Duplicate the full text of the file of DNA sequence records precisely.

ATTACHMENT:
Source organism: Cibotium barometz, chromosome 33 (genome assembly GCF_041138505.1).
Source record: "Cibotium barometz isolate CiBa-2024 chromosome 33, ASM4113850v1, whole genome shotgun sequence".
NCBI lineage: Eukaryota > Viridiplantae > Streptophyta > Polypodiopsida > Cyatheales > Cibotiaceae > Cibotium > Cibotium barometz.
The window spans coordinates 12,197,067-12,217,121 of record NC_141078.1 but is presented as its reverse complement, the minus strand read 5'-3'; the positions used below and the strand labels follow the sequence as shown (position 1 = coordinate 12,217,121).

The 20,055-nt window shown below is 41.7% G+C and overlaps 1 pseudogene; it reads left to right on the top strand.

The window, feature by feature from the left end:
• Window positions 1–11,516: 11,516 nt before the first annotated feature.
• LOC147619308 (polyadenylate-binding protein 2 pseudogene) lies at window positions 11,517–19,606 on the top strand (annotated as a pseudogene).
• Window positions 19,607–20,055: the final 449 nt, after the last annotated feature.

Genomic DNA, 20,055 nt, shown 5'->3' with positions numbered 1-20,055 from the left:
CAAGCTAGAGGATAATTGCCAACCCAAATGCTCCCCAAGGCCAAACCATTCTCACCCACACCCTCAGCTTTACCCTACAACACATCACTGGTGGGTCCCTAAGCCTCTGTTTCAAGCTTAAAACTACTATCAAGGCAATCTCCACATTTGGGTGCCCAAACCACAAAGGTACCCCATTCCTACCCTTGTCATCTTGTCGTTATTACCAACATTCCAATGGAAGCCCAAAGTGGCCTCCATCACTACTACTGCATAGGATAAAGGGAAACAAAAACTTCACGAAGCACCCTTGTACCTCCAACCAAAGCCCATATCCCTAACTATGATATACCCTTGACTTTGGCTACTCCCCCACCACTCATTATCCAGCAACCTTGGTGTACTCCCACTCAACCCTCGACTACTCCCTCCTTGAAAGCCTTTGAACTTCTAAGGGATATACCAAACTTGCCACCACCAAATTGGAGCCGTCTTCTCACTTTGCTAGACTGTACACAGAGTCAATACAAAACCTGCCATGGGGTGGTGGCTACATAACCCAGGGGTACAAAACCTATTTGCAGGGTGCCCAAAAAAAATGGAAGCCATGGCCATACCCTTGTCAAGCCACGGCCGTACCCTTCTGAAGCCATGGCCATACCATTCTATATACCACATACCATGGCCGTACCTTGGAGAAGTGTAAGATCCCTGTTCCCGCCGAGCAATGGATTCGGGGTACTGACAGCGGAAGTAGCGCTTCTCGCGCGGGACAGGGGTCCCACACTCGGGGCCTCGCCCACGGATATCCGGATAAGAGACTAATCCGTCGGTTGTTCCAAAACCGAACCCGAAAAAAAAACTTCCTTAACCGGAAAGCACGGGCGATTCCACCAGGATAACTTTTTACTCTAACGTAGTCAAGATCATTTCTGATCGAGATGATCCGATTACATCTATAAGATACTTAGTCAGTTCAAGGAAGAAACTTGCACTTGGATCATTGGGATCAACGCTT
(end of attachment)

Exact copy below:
Source organism: Cibotium barometz, chromosome 33 (genome assembly GCF_041138505.1).
Source record: "Cibotium barometz isolate CiBa-2024 chromosome 33, ASM4113850v1, whole genome shotgun sequence".
NCBI lineage: Eukaryota > Viridiplantae > Streptophyta > Polypodiopsida > Cyatheales > Cibotiaceae > Cibotium > Cibotium barometz.
The window spans coordinates 12,197,067-12,217,121 of record NC_141078.1 but is presented as its reverse complement, the minus strand read 5'-3'; the positions used below and the strand labels follow the sequence as shown (position 1 = coordinate 12,217,121).

The 20,055-nt window shown below is 41.7% G+C and overlaps 1 pseudogene; it reads left to right on the top strand.

The window, feature by feature from the left end:
• Window positions 1–11,516: 11,516 nt before the first annotated feature.
• LOC147619308 (polyadenylate-binding protein 2 pseudogene) lies at window positions 11,517–19,606 on the top strand (annotated as a pseudogene).
• Window positions 19,607–20,055: the final 449 nt, after the last annotated feature.

Genomic DNA, 20,055 nt, shown 5'->3' with positions numbered 1-20,055 from the left:
CAAGCTAGAGGATAATTGCCAACCCAAATGCTCCCCAAGGCCAAACCATTCTCACCCACACCCTCAGCTTTACCCTACAACACATCACTGGTGGGTCCCTAAGCCTCTGTTTCAAGCTTAAAACTACTATCAAGGCAATCTCCACATTTGGGTGCCCAAACCACAAAGGTACCCCATTCCTACCCTTGTCATCTTGTCGTTATTACCAACATTCCAATGGAAGCCCAAAGTGGCCTCCATCACTACTACTGCATAGGATAAAGGGAAACAAAAACTTCACGAAGCACCCTTGTACCTCCAACCAAAGCCCATATCCCTAACTATGATATACCCTTGACTTTGGCTACTCCCCCACCACTCATTATCCAGCAACCTTGGTGTACTCCCACTCAACCCTCGACTACTCCCTCCTTGAAAGCCTTTGAACTTCTAAGGGATATACCAAACTTGCCACCACCAAATTGGAGCCGTCTTCTCACTTTGCTAGACTGTACACAGAGTCAATACAAAACCTGCCATGGGGTGGTGGCTACATAACCCAGGGGTACAAAACCTATTTGCAGGGTGCCCAAAAAAAATGGAAGCCATGGCCATACCCTTGTCAAGCCACGGCCGTACCCTTCTGAAGCCATGGCCATACCATTCTATATACCACATACCATGGCCGTACCTTGGAGAAGTGTAAGATCCCTGTTCCCGCCGAGCAATGGATTCGGGGTACTGACAGCGGAAGTAGCGCTTCTCGCGCGGGACAGGGGTCCCACACTCGGGGCCTCGCCCACGGATATCCGGATAAGAGACTAATCCGTCGGTTGTTCCAAAACCGAACCCGAAAAAAAAACTTCCTTAACCGGAAAGCACGGGCGATTCCACCAGGATAACTTTTTACTCTAACGTAGTCAAGATCATTTCTGATCGAGATGATCCGATTACATCTATAAGATACTTAGTCAGTTCAAGGAAGAAACTTGCACTTGGATCATTGGGATCAACGCTT